North Korea gets nuclear

You know by now that North Korea has most likely detonated a nuclear bomb. Two quick points before another sad Bush transcript:

Not to downplay the significance of a catastrophic weapon in the hands of a deluded asshat like Kim Jong-Il, but it's not a deliverable weapon, but a first step toward one: "according to Joseph Cirincione at the Center for American Progress, a Washington DC-based think tank. 'It can’t be put on a missile and is probably too big for a plane,' Cirincione told the BBC."

Second point. You know the drill. Focusing on Iraq, which had no weapons, or operational weapons program, Bush allowed North Korea to develop these nukes. And they did so with the help of Bush's ally, Pakistan. Via former 60 Minutes producer, Barry Lando:


That tunnel vision persisted even after June 2002, when, according to Seymour Hersh, the CIA revealed to President Bush and his key advisors that, since 1997, Pakistan had been "sharing sophisticated technology, warhead design information, and weapons-testing data with North Korea, including how to conceal their nuclear research from the U.S. and South Korea." The Bush administration sat on the CIA report; the White House didn’t want to divert the focus from Saddam Hussein, and Pakistan had become a vital ally in President Bush’s war on terrorism.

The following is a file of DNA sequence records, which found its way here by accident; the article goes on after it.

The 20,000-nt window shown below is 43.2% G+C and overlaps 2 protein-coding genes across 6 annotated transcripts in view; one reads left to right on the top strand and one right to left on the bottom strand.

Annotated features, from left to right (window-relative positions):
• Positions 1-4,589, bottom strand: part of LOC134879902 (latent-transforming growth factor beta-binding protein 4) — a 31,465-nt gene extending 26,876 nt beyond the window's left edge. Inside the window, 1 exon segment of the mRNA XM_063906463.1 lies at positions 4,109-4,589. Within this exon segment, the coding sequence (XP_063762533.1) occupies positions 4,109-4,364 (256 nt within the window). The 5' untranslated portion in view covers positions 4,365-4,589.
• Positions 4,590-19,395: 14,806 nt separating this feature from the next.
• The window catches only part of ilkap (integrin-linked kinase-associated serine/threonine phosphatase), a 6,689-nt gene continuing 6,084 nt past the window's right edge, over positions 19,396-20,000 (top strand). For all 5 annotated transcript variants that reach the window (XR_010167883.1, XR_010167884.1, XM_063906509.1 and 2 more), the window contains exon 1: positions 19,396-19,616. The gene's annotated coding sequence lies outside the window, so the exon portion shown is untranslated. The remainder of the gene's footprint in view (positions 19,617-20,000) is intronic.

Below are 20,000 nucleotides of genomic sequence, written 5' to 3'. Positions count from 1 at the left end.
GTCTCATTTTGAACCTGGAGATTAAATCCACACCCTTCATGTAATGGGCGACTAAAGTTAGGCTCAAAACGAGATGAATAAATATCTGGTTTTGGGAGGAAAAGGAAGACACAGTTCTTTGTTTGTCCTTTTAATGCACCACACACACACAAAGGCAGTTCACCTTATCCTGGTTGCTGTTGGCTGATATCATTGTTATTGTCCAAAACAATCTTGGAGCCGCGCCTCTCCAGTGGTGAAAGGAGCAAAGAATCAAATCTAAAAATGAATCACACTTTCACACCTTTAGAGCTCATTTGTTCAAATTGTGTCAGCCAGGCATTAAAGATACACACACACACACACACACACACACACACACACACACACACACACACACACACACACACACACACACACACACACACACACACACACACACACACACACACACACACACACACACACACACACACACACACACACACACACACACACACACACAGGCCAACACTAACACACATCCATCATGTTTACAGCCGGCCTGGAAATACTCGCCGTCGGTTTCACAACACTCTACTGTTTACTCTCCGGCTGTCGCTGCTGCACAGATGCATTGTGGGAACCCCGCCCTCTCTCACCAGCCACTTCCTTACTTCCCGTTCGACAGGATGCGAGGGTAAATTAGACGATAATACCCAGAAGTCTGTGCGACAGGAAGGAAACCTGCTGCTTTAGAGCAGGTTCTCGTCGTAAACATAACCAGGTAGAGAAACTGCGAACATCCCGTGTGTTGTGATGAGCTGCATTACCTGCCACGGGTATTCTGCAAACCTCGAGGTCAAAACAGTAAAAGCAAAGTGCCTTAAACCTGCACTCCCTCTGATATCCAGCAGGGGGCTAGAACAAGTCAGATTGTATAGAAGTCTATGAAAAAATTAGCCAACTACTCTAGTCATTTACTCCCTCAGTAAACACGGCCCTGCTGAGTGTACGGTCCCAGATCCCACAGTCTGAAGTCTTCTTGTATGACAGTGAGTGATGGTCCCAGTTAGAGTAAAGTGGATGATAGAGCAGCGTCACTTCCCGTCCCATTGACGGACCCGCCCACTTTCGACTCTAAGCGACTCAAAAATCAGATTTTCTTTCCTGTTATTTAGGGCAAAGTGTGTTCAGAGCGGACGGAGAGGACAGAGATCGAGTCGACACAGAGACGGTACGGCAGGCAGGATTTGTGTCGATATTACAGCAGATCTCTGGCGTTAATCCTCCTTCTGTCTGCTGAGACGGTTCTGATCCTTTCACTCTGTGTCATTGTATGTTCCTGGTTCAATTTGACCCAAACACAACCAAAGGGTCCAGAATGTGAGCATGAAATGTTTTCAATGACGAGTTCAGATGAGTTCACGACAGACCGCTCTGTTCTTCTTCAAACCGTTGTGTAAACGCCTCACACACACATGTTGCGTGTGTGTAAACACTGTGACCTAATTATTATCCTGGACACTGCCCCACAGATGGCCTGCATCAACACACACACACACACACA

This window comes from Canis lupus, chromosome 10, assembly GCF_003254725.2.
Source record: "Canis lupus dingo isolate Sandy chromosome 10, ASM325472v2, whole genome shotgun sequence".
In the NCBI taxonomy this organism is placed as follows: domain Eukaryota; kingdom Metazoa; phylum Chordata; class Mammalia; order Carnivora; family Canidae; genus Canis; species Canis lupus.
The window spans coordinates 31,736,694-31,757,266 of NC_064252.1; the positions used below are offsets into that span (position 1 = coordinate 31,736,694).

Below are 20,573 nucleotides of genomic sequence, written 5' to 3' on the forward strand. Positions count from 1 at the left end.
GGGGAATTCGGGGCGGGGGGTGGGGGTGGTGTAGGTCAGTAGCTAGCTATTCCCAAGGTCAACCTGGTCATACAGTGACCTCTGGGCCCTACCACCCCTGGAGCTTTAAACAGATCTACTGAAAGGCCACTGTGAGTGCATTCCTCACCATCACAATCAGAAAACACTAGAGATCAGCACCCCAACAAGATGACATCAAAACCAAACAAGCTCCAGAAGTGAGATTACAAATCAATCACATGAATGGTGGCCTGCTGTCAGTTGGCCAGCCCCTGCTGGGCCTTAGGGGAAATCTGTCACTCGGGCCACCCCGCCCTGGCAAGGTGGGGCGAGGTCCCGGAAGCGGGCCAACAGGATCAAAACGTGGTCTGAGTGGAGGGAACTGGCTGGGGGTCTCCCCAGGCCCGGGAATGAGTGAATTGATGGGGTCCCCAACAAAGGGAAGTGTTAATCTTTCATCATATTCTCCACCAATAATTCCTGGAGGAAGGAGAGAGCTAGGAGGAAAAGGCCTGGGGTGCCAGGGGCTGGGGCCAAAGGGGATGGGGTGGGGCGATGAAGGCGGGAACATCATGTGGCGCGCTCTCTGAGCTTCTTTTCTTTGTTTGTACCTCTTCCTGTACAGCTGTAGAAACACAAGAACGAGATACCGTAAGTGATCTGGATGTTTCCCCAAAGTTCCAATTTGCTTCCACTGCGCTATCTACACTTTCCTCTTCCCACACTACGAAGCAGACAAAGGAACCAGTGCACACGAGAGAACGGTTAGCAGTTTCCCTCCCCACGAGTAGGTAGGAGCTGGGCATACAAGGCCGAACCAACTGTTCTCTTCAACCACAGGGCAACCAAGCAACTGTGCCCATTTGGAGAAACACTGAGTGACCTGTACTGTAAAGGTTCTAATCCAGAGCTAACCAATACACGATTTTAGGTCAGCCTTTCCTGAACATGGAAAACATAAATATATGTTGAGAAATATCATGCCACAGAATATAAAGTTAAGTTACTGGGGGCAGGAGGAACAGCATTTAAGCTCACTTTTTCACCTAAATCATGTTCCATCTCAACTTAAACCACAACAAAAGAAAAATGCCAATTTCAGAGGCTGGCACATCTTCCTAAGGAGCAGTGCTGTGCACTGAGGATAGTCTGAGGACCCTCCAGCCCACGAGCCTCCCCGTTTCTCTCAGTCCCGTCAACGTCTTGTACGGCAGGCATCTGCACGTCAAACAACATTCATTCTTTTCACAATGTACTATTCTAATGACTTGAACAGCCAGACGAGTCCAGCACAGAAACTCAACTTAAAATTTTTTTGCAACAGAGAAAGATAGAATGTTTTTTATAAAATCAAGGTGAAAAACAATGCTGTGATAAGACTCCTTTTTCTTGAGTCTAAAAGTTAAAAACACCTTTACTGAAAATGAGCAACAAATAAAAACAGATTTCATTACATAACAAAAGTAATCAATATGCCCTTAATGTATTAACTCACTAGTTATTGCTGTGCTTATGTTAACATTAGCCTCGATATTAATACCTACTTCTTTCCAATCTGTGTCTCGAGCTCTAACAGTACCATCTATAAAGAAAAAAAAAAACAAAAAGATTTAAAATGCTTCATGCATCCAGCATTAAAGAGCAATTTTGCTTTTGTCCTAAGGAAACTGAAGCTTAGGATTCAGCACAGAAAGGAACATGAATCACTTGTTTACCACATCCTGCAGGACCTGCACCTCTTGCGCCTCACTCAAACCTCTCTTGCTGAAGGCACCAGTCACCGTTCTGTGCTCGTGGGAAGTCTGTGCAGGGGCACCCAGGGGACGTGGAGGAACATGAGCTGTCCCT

Even more damning to the man and the party whose supposed strength is national security, it looks like Bush didn't even attempt to make a nuclear program a no go. Via the WaPo:
Unlike the Clinton administration -- which suggested to North Korea that it would attack if Pyongyang moved to reprocess the plutonium -- the Bush administration never set out "red lines" that North Korea must not cross. Bush administration officials argued that doing so would only tempt North Korea to cross those lines.
And now this remarkable conversation on N. Korea from Woodward's State of Denial, via RoxPopuli:

George W. pulled Bandar aside.
"Bandar, I guess you're the best asshole who knows about the world. Explain to me one thing."
"Governor, what is it?"
"Why should I care about North Korea?"
Bandar said he didn't really know. It was one of the few countries that he did not work on for King Fahd.
"I get these briefings on all parts of the world," Bush said, "and everybody is talking to me about North Korea."
"I'll tell you what, Governor," Bandar said. "One reason should make you care about North Korea."
"All right, smart alek," Bush said, "tell me."
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